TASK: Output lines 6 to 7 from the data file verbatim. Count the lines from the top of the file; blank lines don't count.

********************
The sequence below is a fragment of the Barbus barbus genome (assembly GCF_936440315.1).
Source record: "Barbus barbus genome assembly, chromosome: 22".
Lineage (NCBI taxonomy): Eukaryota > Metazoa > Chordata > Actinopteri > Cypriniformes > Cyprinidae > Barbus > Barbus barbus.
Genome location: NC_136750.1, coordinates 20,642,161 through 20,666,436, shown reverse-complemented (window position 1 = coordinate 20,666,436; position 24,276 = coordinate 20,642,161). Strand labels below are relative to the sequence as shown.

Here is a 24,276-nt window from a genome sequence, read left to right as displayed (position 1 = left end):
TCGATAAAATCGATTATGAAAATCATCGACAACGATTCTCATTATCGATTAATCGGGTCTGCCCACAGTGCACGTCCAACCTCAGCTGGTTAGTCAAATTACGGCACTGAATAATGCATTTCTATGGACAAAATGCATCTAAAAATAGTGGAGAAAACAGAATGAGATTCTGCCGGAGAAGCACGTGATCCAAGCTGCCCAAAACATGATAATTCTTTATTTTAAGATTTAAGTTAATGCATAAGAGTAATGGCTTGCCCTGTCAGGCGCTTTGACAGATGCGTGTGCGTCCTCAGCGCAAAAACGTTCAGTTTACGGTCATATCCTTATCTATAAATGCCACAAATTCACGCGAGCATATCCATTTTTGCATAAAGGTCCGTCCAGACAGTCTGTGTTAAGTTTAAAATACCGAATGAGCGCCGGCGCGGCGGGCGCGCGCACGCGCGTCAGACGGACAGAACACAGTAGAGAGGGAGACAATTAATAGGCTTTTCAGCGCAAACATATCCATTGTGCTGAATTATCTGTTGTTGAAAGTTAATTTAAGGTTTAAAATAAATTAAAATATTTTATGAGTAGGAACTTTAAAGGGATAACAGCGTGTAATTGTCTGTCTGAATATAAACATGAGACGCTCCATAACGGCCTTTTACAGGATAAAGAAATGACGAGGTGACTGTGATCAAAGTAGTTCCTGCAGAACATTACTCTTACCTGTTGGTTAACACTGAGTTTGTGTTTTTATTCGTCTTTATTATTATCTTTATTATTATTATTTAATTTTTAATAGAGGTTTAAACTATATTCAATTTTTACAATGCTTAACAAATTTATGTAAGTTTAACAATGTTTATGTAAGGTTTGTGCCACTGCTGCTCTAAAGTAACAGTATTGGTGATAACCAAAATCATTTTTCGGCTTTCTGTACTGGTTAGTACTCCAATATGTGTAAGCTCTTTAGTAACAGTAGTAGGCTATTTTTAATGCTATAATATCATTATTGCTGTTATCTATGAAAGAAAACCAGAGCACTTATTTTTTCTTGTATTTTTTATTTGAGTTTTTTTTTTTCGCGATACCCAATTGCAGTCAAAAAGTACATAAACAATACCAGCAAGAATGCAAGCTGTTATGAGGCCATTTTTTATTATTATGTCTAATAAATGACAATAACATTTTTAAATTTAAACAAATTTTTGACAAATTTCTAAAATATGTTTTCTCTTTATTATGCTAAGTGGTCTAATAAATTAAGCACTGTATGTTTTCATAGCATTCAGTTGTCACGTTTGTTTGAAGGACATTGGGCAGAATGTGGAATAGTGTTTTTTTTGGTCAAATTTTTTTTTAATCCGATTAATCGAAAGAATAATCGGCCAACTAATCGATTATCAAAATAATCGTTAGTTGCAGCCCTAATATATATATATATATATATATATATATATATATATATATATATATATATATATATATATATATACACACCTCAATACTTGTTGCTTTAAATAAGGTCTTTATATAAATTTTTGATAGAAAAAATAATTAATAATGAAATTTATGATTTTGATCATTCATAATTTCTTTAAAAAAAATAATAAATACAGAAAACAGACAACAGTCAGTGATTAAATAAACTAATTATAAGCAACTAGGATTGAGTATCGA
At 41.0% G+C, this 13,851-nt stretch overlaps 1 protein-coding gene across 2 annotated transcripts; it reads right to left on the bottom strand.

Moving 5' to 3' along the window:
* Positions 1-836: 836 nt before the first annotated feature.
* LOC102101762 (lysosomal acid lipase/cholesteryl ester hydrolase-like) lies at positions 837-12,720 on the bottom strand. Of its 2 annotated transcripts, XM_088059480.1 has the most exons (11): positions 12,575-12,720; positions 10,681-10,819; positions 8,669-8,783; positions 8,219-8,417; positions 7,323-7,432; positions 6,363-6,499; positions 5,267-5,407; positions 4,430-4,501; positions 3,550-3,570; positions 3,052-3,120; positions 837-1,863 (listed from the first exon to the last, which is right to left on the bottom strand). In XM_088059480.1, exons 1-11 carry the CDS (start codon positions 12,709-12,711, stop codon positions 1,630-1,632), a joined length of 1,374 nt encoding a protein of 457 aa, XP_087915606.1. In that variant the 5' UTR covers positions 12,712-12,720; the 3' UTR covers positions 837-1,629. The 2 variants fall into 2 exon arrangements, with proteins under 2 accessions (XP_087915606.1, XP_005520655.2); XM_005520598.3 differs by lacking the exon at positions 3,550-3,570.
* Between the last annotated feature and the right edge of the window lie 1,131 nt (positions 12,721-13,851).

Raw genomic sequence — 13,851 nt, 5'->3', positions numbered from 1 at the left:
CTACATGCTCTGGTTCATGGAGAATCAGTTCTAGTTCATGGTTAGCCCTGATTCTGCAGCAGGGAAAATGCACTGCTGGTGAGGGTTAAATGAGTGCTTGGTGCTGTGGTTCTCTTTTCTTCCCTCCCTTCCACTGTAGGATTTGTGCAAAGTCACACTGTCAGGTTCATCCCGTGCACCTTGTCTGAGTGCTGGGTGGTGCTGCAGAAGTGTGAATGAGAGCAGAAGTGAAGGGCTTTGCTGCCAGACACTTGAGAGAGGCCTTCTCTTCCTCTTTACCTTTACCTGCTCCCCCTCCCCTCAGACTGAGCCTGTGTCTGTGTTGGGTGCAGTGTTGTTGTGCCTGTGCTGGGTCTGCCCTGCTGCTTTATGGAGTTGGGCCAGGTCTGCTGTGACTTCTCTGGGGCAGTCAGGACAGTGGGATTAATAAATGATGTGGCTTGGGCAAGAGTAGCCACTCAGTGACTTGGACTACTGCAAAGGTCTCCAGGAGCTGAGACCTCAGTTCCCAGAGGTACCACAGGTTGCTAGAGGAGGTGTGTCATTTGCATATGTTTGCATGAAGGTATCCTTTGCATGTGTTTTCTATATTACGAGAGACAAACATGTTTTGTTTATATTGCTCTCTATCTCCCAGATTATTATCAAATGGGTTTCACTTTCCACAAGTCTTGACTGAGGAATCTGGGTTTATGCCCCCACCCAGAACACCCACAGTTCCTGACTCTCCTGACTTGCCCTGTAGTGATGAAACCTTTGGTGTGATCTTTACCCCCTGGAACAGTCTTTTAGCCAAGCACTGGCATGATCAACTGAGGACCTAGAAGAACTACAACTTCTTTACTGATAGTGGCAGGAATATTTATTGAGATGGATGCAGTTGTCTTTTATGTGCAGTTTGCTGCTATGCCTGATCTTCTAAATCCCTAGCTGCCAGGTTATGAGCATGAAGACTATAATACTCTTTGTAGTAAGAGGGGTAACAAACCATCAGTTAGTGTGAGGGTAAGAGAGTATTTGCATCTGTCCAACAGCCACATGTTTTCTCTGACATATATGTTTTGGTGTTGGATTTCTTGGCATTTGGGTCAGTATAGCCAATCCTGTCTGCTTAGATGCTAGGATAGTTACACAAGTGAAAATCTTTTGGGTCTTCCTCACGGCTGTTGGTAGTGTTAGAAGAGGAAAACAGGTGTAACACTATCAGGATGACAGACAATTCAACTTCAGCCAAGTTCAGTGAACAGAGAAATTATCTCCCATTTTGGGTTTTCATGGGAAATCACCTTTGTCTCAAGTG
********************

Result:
TCGATAAAATCGATTATGAAAATCATCGACAACGATTCTCATTATCGATTAATCGGGTCTGCCCACAGTGCACGTCCAACCTCAGCTGGTTAGTCAAATTACGGCACTGAATAATGCATTTCTATGGACAAAATGCATCTAAAAATAGTGGAGAAAACAGAATGAGATTCTGCCGGAGAAGCACGTGATCCAAGCTGCCCAAAACATGATAATTCTTTATTTTAAGATTTAAGTTAATGCATAAGAGTAATGGCTTGCCCTGTCAGGCGCTTTGACAGATGCGTGTGCGTCCTCAGCGCAAAAACGTTCAGTTTACGGTCATATCCTTATCTATAAATGCCACAAATTCACGCGAGCATATCCATTTTTGCATAAAGGTCCGTCCAGACAGTCTGTGTTAAGTTTAAAATACCGAATGAGCGCCGGCGCGGCGGGCGCGCGCACGCGCGTCAGACGGACAGAACACAGTAGAGAGGGAGACAATTAATAGGCTTTTCAGCGCAAACATATCCATTGTGCTGAATTATCTGTTGTTGAAAGTTAATTTAAGGTTTAAAATAAATTAAAATATTTTATGAGTAGGAACTTTAAAGGGATAACAGCGTGTAATTGTCTGTCTGAATATAAACATGAGACGCTCCATAACGGCCTTTTACAGGATAAAGAAATGACGAGGTGACTGTGATCAAAGTAGTTCCTGCAGAACATTACTCTTACCTGTTGGTTAACACTGAGTTTGTGTTTTTATTCGTCTTTATTATTATCTTTATTATTATTATTTAATTTTTAATAGAGGTTTAAACTATATTCAATTTTTACAATGCTTAACAAATTTATGTAAGTTTAACAATGTTTATGTAAGGTTTGTGCCACTGCTGCTCTAAAGTAACAGTATTGGTGATAACCAAAATCATTTTTCGGCTTTCTGTACTGGTTAGTACTCCAATATGTGTAAGCTCTTTAGTAACAGTAGTAGGCTATTTTTAATGCTATAATATCATTATTGCTGTTATCTATGAAAGAAAACCAGAGCACTTATTTTTTCTTGTATTTTTTATTTGAGTTTTTTTTTTTCGCGATACCCAATTGCAGTCAAAAAGTACATAAACAATACCAGCAAGAATGCAAGCTGTTATGAGGCCATTTTTTATTATTATGTCTAATAAATGACAATAACATTTTTAAATTTAAACAAATTTTTGACAAATTTCTAAAATATGTTTTCTCTTTATTATGCTAAGTGGTCTAATAAATTAAGCACTGTATGTTTTCATAGCATTCAGTTGTCACGTTTGTTTGAAGGACATTGGGCAGAATGTGGAATAGTGTTTTTTTTGGTCAAATTTTTTTTTAATCCGATTAATCGAAAGAATAATCGGCCAACTAATCGATTATCAAAATAATCGTTAGTTGCAGCCCTAATATATATATATATATATATATATATATATATATATATATATATATATATATATATATATATATACACACCTCAATACTTGTTGCTTTAAATAAGGTCTTTATATAAATTTTTGATAGAAAAAATAATTAATAATGAAATTTATGATTTTGATCATTCATAATTTCTTTAAAAAAAATAATAAATACAGAAAACAGACAACAGTCAGTGATTAAATAAACTAATTATAAGCAACTAGGATTGAGTATCGA
At 41.0% G+C, this 13,851-nt stretch overlaps 1 protein-coding gene across 2 annotated transcripts; it reads right to left on the bottom strand.